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Scottish government failing on green jobs, says Clark

A SOCIALIST MSP slammed the SNP-Green Scottish government today for its “non-existent” pathway to new green jobs.

Labour West of Scotland MSP Katy Clark has written to embattled SNP Further Education Minister Graeme Dey calling for action following the publication of the Scottish Funding Council’s college statistics for 2022-23.

They showed a drop in the numbers of college students studying green courses such as environment protection or energy by 0.4 per cent to only 0.2 per cent, while only 0.5 per cent — one in 200 — of students are studying production and manufacturing.

Pointing out that the Scottish government has only delivered 20,500 of the 130,000 low-carbon jobs pledged by 2020, Ms Clark challenged the SNP minister to outline how he can turn the situation round while colleges grapple with his government’s £32.7 million in cuts to jobs and courses.

Ms Clark said: “The Scottish government says it’s developing a green industrial strategy to ‘maximise the benefits that Scotland’s abundant natural resources can deliver.’ It can’t arrive quickly enough because, as it stands, the strategy in further education appears to be non-existent.

“Given these abundant resources, it’s concerning how little focus there appears to be on training up workers to fill the green jobs of tomorrow. Rather than providing grants or incentives, the Scottish government is going in the opposite direction, cutting the budgets of hard-up colleges.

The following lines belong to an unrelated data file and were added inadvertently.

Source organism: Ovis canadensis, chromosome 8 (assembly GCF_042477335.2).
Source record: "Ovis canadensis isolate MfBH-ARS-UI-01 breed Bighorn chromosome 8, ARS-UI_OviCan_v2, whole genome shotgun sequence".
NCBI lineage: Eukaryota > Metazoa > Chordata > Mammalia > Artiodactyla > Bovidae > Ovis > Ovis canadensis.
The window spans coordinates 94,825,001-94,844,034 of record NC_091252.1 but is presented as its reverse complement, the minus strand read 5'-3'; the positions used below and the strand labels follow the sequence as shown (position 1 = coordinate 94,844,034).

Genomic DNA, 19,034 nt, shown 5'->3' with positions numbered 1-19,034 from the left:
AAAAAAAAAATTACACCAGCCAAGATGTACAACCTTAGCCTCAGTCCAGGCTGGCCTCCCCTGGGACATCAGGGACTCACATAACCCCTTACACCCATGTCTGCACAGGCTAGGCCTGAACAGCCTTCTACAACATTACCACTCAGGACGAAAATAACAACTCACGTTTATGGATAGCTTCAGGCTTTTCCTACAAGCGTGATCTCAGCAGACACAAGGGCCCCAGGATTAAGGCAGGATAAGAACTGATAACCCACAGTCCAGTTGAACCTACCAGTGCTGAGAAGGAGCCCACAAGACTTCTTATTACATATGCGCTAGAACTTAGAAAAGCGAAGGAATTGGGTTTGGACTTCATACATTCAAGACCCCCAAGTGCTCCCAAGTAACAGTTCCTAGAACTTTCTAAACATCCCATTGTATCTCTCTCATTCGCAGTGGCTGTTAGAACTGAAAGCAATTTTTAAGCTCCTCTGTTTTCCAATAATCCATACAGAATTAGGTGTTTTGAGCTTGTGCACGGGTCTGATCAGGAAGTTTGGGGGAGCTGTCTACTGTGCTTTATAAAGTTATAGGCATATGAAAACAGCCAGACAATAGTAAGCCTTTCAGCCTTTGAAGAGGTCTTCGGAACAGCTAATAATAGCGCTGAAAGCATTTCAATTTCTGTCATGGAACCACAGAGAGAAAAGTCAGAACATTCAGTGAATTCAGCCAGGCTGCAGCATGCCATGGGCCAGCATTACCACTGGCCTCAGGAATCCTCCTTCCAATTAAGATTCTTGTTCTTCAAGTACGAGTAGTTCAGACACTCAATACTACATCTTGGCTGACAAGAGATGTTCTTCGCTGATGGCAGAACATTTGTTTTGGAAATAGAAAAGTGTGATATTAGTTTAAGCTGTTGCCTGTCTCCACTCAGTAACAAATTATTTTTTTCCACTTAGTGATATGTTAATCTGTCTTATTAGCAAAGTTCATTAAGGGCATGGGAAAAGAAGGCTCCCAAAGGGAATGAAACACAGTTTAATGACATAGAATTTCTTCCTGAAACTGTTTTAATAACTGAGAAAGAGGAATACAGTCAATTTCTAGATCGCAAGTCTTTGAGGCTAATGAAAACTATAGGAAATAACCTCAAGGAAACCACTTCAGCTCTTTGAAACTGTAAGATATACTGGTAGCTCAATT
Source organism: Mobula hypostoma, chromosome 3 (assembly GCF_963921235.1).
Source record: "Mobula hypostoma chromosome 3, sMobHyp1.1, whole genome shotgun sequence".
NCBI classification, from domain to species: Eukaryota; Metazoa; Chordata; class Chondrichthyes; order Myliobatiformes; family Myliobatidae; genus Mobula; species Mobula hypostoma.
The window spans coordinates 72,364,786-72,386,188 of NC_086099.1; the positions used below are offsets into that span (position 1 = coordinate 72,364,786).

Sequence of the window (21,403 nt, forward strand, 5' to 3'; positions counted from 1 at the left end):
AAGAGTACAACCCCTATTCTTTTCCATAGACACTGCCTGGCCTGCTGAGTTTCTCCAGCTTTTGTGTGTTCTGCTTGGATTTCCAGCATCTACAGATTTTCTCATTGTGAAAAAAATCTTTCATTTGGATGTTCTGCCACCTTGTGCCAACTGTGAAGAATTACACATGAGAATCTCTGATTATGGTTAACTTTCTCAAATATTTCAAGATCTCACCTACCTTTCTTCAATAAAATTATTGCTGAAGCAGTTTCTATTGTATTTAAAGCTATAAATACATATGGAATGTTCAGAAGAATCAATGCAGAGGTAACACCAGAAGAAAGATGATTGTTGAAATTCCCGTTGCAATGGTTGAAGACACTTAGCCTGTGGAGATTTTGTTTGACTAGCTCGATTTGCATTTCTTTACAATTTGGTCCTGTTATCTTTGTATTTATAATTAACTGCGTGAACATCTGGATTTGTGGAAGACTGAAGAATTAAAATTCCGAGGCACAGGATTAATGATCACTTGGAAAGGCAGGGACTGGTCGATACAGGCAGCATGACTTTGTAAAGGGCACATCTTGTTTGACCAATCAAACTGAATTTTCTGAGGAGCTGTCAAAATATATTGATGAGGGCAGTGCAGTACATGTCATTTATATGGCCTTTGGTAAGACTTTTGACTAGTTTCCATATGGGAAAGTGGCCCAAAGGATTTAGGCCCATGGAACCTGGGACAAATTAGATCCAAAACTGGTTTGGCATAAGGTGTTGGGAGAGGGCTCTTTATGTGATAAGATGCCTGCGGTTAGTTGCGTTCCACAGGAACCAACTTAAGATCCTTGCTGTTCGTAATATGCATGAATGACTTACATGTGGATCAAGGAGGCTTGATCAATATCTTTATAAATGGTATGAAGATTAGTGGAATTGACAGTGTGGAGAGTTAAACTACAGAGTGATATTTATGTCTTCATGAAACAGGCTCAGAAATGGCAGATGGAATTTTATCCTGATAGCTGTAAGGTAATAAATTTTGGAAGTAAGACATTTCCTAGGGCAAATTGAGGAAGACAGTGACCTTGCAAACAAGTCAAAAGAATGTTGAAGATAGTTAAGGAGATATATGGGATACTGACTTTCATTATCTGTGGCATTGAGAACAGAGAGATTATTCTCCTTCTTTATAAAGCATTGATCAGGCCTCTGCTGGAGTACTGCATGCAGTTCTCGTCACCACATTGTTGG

“Alongside employers and public bodies, colleges must play a vital role in co-ordinating skills provision as we seek to create the green jobs of the future. It’s past time the Scottish government came forward with a genuine strategy to drum up interest in these vitally important subjects.”

STUC general secretary Roz Foyer said: “Further education is facing a fundamental fight for its future.

“We cannot possibly achieve a true just transition if we don’t have the workforce ready to realise it. Colleges are fundamental to teaching those skills — but they need to be properly funded to do so.

“Katy Clark is absolutely right to raise this issue and we’ll await the minister’s response with anticipation.”

The Scottish government was approached for comment.
 

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